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Lungiswa Gqunta



Artist 97 Lungiswa Gqunta Qokobe Installation





Lungiswa Gqunta is a South African visual artist whose work exposes different forms of violence by interrogating colonial landscapes and the spatial legacies that manifest as a result.


Gqunta focuses on creating multisensory experiences to better articulate social imbalances that resulted from colonialism through installation. These deal with spatial legacies, specifically the modes of exclusion and oppression within democratic South Africa.


‘Qokobe’ translates from isiXhosa to ‘empty container.’ Gqunta’s colloquial association with this word is the ‘matchbox’ or more directly, the matchbox houses which were provided by the government to people of colour in townships.


She deals with the issues of displacement, personal and political histories whilst conveying an understanding of home as both a site of comfort and struggle.


Her work provides commentary on the tools of segregation and oppression, using familiar and domestic objects which, when combined, become weapons. Bedsheets, beer bottles and matches recreate petrol bombs, pointing to the mobilisation of modes of resistance and agency.


These weapons of revolutionary violence litter the walls and floor, and serve both to envelop the senses of the viewer, and to expose the kind of racialized, classed, and gendered injustices at play that are made ‘invisible’ by the South African rainbow nation fairytale, and are in urgent need of destruction.


In frequent use of the petrol bomb, Gqunta fast forwards the often gentle, liberal, ‘nuanced’ conversation that art lovers seem to pride over more difficult self-reflective critique, and speaks directly to the urgent need for the decolonization of not only institutions, but the larger landscape.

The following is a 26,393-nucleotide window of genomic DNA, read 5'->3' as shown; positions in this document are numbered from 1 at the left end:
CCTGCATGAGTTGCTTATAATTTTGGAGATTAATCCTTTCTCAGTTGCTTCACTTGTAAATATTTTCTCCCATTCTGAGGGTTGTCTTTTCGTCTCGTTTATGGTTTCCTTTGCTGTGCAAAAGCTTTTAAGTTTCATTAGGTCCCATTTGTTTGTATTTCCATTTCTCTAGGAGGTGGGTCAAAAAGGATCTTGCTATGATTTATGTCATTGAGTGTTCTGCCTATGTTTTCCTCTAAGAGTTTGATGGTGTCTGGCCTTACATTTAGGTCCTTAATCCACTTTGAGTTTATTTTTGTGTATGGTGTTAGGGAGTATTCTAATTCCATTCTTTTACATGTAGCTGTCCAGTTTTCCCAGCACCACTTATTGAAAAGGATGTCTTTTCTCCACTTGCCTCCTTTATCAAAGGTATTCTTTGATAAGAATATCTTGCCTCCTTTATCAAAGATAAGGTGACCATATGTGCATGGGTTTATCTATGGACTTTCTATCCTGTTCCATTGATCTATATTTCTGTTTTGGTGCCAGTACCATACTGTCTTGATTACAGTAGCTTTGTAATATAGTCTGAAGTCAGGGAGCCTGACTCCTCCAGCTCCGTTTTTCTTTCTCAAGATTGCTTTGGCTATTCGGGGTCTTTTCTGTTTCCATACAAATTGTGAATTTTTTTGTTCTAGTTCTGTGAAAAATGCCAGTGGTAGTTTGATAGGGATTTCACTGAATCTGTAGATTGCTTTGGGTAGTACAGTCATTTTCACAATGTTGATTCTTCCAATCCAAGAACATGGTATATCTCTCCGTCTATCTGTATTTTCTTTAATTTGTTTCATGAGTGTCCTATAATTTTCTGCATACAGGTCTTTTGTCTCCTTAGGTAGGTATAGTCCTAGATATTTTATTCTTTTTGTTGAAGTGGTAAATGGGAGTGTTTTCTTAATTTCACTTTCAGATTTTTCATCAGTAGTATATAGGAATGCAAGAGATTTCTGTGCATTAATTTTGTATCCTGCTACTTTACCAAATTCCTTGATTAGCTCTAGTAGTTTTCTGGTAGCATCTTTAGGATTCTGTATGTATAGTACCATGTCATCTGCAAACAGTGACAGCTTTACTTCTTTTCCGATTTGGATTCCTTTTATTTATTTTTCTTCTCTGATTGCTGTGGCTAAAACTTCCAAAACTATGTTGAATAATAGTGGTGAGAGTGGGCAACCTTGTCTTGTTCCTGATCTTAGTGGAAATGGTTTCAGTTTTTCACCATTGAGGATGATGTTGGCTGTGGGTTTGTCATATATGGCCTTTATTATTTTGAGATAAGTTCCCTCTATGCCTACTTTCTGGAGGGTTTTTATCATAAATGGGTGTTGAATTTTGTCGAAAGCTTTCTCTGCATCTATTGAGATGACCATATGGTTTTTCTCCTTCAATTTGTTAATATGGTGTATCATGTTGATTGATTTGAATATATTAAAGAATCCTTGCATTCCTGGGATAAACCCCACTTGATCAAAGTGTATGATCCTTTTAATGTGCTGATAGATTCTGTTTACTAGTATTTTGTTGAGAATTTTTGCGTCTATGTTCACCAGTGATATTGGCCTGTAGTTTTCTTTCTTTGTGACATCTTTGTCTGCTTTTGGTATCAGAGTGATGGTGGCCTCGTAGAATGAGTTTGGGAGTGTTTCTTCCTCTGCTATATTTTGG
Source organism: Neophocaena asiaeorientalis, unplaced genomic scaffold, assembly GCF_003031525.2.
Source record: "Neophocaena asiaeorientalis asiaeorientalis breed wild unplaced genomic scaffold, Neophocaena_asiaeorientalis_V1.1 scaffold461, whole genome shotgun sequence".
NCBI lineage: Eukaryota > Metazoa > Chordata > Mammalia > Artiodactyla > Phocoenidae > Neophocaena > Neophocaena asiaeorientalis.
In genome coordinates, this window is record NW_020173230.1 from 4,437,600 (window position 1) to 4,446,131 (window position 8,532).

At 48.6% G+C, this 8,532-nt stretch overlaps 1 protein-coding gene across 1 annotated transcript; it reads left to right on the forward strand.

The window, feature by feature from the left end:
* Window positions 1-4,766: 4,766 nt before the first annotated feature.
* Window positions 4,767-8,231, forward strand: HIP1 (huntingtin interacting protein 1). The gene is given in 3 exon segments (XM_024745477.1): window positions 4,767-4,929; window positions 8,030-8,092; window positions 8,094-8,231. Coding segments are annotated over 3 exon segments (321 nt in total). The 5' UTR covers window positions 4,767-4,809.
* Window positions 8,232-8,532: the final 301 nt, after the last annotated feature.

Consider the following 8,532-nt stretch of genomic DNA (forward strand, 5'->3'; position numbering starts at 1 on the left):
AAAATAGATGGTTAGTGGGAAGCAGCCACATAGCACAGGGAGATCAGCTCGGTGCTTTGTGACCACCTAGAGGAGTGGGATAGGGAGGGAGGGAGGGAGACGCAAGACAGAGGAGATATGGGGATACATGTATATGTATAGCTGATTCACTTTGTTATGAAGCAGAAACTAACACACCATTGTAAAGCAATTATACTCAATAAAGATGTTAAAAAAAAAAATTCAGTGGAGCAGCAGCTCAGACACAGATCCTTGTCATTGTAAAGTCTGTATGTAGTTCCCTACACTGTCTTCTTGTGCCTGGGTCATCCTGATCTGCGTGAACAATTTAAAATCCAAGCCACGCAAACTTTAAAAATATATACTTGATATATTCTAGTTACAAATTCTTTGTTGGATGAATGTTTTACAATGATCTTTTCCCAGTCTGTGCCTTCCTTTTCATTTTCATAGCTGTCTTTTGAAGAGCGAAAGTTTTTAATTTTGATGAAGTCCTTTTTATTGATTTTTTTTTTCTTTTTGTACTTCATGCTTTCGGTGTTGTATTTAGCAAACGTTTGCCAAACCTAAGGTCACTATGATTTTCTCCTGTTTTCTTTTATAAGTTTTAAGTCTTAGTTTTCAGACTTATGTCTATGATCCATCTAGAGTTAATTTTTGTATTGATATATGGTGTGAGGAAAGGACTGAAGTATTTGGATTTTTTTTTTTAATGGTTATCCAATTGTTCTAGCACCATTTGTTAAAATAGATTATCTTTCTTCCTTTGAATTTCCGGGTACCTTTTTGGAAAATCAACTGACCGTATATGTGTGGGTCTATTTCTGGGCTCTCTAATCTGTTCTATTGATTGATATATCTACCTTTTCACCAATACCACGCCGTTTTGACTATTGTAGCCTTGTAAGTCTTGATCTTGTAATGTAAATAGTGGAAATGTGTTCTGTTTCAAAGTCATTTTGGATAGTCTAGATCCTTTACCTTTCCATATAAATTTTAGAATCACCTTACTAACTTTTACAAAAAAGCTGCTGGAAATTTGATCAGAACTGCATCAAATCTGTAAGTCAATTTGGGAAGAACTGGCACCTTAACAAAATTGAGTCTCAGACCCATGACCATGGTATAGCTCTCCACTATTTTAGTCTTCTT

There is a play between the use of softened fabric of used bedsheets- a domesticity that reminds us of a constructed femininity- coupled with the frequently referenced Black label beer bottle, whose marketing has intentionally been conceptualised according to a very specifically constructed Black masculinity.


These materials in combination, are the recipe for a petrol bomb, a tool used historically against perceived oppression and injustice. In combining these selected materials, Gqunta chooses less to explain the complexity of ‘black pain’ to a white audience, and rather opts for the expression of it as action that directly implicates.



Having grown up in a home where familial relationships were irrevocably intertwined with alcohol, Gqunta’s first-hand knowledge- the coming of age in a shebeen-household- is rife with complex tensions and contradictions. She looks at how alcohol was used a tool by colonizers.


The act of converting the subtle weapon of alcohol, into the fast-hitting, physically tangible petrol bomb, as the physicalized retaliation for long endured suffering, is a mode of fighting back that

is all too relevant in the contemporary art world of South Africa.


The materiality of the petrol bomb itself is a mode of appropriating the oppressors’ tool for the benefit of the oppressed.






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